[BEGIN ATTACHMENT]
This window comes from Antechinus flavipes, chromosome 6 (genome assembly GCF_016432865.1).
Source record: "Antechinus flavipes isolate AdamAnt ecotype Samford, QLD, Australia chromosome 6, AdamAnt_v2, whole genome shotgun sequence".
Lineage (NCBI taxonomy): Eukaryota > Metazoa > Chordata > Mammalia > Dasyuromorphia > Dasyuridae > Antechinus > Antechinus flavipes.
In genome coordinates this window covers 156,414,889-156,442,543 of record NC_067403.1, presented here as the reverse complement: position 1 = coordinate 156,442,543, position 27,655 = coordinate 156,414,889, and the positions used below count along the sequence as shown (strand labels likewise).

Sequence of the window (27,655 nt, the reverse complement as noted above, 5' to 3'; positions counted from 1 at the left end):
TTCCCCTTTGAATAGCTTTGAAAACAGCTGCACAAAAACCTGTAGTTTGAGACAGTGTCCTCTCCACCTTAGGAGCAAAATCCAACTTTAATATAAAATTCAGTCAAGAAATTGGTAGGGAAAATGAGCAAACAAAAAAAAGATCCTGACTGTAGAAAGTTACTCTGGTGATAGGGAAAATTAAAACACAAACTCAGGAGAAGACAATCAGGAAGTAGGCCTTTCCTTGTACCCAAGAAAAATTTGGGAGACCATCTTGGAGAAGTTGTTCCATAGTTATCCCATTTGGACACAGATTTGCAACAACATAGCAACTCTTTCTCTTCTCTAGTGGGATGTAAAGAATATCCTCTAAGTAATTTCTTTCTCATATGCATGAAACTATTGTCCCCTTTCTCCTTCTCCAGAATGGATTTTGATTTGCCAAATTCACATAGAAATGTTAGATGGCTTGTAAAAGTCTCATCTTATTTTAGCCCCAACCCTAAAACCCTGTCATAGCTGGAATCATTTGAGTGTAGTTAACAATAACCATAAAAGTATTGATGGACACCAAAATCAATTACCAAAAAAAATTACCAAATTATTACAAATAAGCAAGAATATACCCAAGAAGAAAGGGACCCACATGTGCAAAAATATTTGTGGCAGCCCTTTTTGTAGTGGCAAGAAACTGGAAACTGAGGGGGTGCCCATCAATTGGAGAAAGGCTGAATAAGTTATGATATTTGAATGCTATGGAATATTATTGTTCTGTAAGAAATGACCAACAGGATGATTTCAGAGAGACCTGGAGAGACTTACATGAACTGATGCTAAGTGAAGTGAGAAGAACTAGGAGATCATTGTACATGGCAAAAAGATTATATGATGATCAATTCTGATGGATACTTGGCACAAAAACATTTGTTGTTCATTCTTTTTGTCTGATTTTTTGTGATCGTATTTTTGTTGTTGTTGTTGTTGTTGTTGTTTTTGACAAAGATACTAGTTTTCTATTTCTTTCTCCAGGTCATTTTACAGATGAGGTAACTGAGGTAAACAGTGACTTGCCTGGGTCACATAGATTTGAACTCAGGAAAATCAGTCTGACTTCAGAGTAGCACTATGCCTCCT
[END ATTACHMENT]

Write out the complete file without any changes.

This window comes from Antechinus flavipes, chromosome 6 (genome assembly GCF_016432865.1).
Source record: "Antechinus flavipes isolate AdamAnt ecotype Samford, QLD, Australia chromosome 6, AdamAnt_v2, whole genome shotgun sequence".
Lineage (NCBI taxonomy): Eukaryota > Metazoa > Chordata > Mammalia > Dasyuromorphia > Dasyuridae > Antechinus > Antechinus flavipes.
In genome coordinates this window covers 156,414,889-156,442,543 of record NC_067403.1, presented here as the reverse complement: position 1 = coordinate 156,442,543, position 27,655 = coordinate 156,414,889, and the positions used below count along the sequence as shown (strand labels likewise).

Sequence of the window (27,655 nt, the reverse complement as noted above, 5' to 3'; positions counted from 1 at the left end):
TTCCCCTTTGAATAGCTTTGAAAACAGCTGCACAAAAACCTGTAGTTTGAGACAGTGTCCTCTCCACCTTAGGAGCAAAATCCAACTTTAATATAAAATTCAGTCAAGAAATTGGTAGGGAAAATGAGCAAACAAAAAAAAGATCCTGACTGTAGAAAGTTACTCTGGTGATAGGGAAAATTAAAACACAAACTCAGGAGAAGACAATCAGGAAGTAGGCCTTTCCTTGTACCCAAGAAAAATTTGGGAGACCATCTTGGAGAAGTTGTTCCATAGTTATCCCATTTGGACACAGATTTGCAACAACATAGCAACTCTTTCTCTTCTCTAGTGGGATGTAAAGAATATCCTCTAAGTAATTTCTTTCTCATATGCATGAAACTATTGTCCCCTTTCTCCTTCTCCAGAATGGATTTTGATTTGCCAAATTCACATAGAAATGTTAGATGGCTTGTAAAAGTCTCATCTTATTTTAGCCCCAACCCTAAAACCCTGTCATAGCTGGAATCATTTGAGTGTAGTTAACAATAACCATAAAAGTATTGATGGACACCAAAATCAATTACCAAAAAAAATTACCAAATTATTACAAATAAGCAAGAATATACCCAAGAAGAAAGGGACCCACATGTGCAAAAATATTTGTGGCAGCCCTTTTTGTAGTGGCAAGAAACTGGAAACTGAGGGGGTGCCCATCAATTGGAGAAAGGCTGAATAAGTTATGATATTTGAATGCTATGGAATATTATTGTTCTGTAAGAAATGACCAACAGGATGATTTCAGAGAGACCTGGAGAGACTTACATGAACTGATGCTAAGTGAAGTGAGAAGAACTAGGAGATCATTGTACATGGCAAAAAGATTATATGATGATCAATTCTGATGGATACTTGGCACAAAAACATTTGTTGTTCATTCTTTTTGTCTGATTTTTTGTGATCGTATTTTTGTTGTTGTTGTTGTTGTTGTTGTTTTTGACAAAGATACTAGTTTTCTATTTCTTTCTCCAGGTCATTTTACAGATGAGGTAACTGAGGTAAACAGTGACTTGCCTGGGTCACATAGATTTGAACTCAGGAAAATCAGTCTGACTTCAGAGTAGCACTATGCCTCCT